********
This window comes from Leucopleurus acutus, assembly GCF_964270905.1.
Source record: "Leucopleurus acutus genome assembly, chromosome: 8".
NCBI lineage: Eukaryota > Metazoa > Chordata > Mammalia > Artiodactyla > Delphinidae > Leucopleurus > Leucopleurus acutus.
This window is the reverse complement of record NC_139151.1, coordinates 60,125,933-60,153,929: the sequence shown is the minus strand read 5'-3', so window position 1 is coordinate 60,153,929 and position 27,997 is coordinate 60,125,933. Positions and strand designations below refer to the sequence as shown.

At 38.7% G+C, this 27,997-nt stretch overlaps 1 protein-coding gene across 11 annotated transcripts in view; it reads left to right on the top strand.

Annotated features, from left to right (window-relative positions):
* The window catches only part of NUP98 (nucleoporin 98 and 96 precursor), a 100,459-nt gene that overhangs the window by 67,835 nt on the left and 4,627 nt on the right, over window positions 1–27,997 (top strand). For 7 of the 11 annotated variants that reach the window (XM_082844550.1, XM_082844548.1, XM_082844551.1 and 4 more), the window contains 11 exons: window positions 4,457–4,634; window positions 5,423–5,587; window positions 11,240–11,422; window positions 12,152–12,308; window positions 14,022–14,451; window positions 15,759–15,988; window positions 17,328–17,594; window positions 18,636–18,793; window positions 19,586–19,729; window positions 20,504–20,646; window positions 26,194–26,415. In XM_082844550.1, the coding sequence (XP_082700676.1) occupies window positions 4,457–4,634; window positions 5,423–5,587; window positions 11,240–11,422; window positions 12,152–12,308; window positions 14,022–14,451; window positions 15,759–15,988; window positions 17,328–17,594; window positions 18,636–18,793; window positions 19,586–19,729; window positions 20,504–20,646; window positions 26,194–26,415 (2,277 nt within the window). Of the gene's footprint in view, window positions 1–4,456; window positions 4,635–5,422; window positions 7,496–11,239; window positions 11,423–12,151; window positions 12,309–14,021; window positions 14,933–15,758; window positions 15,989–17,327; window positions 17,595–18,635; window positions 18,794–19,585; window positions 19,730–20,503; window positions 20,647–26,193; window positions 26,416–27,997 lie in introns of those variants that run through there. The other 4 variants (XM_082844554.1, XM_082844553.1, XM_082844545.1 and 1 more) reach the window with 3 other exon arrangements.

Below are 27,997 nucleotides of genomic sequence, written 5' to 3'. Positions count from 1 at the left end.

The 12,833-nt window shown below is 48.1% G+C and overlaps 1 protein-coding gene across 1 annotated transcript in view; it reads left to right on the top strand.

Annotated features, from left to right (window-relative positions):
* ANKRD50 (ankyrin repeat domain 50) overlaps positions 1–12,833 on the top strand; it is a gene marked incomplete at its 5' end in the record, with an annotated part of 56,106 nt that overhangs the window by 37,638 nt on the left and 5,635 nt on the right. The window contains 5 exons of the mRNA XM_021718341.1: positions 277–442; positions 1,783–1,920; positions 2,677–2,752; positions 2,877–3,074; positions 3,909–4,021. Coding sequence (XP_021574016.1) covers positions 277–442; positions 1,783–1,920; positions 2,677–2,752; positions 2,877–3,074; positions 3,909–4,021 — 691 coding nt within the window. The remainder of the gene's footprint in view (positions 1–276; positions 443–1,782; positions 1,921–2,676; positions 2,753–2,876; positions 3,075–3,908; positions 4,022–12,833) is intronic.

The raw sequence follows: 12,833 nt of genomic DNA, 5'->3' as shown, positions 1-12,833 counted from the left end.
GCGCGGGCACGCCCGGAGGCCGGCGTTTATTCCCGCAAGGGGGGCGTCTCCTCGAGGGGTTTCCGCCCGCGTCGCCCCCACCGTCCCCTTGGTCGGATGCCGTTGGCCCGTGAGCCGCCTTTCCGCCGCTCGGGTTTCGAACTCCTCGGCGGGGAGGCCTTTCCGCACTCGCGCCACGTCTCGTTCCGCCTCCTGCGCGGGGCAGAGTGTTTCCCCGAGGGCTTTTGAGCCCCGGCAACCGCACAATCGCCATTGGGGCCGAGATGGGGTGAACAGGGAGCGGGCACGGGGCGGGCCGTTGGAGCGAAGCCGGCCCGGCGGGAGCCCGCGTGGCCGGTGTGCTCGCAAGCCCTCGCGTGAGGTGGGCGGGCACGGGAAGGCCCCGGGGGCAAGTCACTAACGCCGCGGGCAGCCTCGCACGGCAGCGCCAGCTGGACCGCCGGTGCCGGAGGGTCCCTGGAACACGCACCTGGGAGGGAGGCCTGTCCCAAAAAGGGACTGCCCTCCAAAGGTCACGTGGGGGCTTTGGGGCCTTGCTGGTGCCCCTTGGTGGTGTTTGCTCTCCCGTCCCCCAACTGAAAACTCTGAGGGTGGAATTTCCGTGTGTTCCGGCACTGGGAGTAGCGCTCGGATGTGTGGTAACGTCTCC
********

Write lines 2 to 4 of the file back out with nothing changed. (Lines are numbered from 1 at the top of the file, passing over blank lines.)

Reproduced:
Source record: "Leucopleurus acutus genome assembly, chromosome: 8".
NCBI lineage: Eukaryota > Metazoa > Chordata > Mammalia > Artiodactyla > Delphinidae > Leucopleurus > Leucopleurus acutus.
This window is the reverse complement of record NC_139151.1, coordinates 60,125,933-60,153,929: the sequence shown is the minus strand read 5'-3', so window position 1 is coordinate 60,153,929 and position 27,997 is coordinate 60,125,933. Positions and strand designations below refer to the sequence as shown.